STYLE: THERE IS A fine line between too smart and too casual, and that line has been tread at least on wedding and formal occasion invites by
discount ray bans the term "smart casual". .
Not as offensive as the entirely falsified words "jeggings" and "mandals", the term "smart casual" has found itself often being applied to casual items that have one crucial thing in common: expense. Expensive jeans, expensive T shirts, expensive trainers items that should be somewhat affordable (although we will allow some variation for innovations in fit and stretch and neat designs by independent artists).
This trio of Irish men have managed to tread the smart casual line with aplomb. In common, each are wearing trainers of a sort. These are not your common or garden Nike Air Max, but the kind of trainers that couldn’t be mistaken for runners even by the native Irishman with a
cheap ray bans love of parochial slang
Mathew Grealis, from Stillorgan, Dublin, is working a slightly rockier look, suitable,perhaps, for the wedding of a friend who is in a band. Black jeans and a red T shirt say one thing on paper Girls Aloud groupie or Japanese Manga fan but, in reality, this look works because nothing is making a statement. The graphic on the T shirt is hidden; his leather jacket is softened with the addition of a hoodie. The flat cap, which could have been dandyish with a more buttoned up ensemble, is the perfect finishing touch.
Andrew McDonaldfrom Cork has dressed up his trainers with what one’s grandfather might call slacks but what Zara calls slim fit chinos, and mixed things up with a hint of Breton stripe in his collarless T shirt and a soft caramel cardigan. Taken individually, these items might just strike fear into the hearts of Irish men; assembled, his outfit is no more "out there" than his classic framed sunglasses. Props, also, for tucking his trousers into his trainers without resembling a member of One Direction.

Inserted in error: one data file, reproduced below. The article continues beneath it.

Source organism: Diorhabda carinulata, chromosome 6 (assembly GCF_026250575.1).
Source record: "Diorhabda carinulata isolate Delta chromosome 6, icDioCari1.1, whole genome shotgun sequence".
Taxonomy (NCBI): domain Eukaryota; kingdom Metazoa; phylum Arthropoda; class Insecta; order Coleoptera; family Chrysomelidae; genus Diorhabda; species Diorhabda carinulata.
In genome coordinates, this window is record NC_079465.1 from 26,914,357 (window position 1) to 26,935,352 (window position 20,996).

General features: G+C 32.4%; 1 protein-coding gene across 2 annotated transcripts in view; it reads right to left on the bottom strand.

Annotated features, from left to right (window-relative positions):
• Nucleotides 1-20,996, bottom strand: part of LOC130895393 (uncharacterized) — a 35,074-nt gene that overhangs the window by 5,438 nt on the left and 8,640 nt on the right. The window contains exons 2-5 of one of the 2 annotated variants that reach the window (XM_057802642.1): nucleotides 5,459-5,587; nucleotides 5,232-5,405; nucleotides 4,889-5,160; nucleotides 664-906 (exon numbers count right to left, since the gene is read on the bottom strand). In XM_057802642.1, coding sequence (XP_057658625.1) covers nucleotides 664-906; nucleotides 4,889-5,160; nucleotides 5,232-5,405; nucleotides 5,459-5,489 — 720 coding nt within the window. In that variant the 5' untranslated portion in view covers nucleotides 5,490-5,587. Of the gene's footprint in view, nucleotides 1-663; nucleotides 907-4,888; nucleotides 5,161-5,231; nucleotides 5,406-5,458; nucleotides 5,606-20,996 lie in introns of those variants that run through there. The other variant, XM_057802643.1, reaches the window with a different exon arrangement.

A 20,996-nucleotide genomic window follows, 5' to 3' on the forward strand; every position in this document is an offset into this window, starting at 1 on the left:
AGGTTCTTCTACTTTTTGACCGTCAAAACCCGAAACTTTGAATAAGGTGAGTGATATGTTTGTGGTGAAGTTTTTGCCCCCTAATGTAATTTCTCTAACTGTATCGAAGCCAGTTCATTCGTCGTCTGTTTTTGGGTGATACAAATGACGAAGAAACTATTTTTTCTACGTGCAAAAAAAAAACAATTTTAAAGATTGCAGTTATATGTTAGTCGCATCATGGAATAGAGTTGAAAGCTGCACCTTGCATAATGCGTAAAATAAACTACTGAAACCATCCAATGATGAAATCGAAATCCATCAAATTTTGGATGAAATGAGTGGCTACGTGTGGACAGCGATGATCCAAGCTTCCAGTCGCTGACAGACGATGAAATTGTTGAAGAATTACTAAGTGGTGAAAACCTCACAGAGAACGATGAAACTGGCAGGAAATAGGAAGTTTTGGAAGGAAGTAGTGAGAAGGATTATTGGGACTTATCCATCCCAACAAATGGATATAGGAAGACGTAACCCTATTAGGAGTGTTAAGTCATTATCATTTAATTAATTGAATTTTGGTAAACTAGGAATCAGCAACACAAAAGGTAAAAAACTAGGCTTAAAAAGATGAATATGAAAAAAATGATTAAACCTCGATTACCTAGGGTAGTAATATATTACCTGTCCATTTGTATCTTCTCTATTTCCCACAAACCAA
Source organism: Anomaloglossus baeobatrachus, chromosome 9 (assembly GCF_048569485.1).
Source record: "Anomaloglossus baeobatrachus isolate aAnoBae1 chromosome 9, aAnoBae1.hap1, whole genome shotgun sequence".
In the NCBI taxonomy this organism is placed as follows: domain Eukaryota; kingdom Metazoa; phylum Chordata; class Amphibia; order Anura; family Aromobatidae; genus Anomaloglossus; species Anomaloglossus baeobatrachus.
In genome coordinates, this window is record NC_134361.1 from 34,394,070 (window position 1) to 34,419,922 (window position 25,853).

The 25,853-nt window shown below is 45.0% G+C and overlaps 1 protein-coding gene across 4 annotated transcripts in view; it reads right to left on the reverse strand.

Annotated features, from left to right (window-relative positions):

Last week saw protests in London about the opening of an Abercrombie Fitch store at 3 Savile Row; guys and gals came out in their droves, and in their three piece outfits, to protest what they saw as the dumbing down of Savile Row with this insurgence of the American lifestyle brand, famous on our shores for dressing the well heeled of Dublin 4.
We will experience the unconfined joy of an Abercrombie arrival in September, when the Americans land and pump their particular brand of fragrance through the air vents of the former Habitat building on Suffolk Street. That is not, to be clear, a euphemism; among Abercrombie Fitch’s more colourful standards is the pumping of its signature fragrance, Fierce, through each nook and cranny of each wood panelled store.
But, regardless of its motivations, these Savile Row protesters bring up an important point fashion has made a definite move towards the tailoring of yore and away from the relaxed, laid back middle American track pants aesthetic that A would have us all embrace.
I find a handy trick to help in times of sartorial need is to ask oneself, what would your Parisian self do? You know, that version of yourself that lives in a Renaissance era apartment near the Champs lyses, drinks espresso for breakfast and makes croissants from scratch. What would he do? In the question of tracksuit versus three piece, there is but one answer.
Brand focus: Counter Propaganda
Bio: Counter Propaganda began in 2004 as an artists’ endeavour
fake ray bans Fergal Swan and Richard Doody began selling hand cut stencilled and handprinted T shirts and hoodies in Cows’ Lane market in Dublin and at music festivals. It was soon stocked in BT2 and Arnotts. In 2009, Counter Propaganda opened a store in the Stephen’s Green Shopping Centre; a Liffey Street store followed, in 2011. Today, as well as selling its own line, Counter Propaganda stocks items from labels such as Duck Cover and Bench.
Aesthetic:As you may have guessed from its name, Counter Propaganda is not entirely apolitical but its ethos is somewhere between left and right wing, where, says the brand, "life actually
cheap ray bans happens". It’s urban streetwear with a mainstream edge think hoodies, statement tees and long wearing, very cool jackets.
Stockists: In its two Dublin shops as well as online atPrice tag:T shirts start at 30, jackets at 69. Expect to pay less than 100 for your Counter Propaganda duds, but up to 200 for items from labels such as DC.Articles Connexes：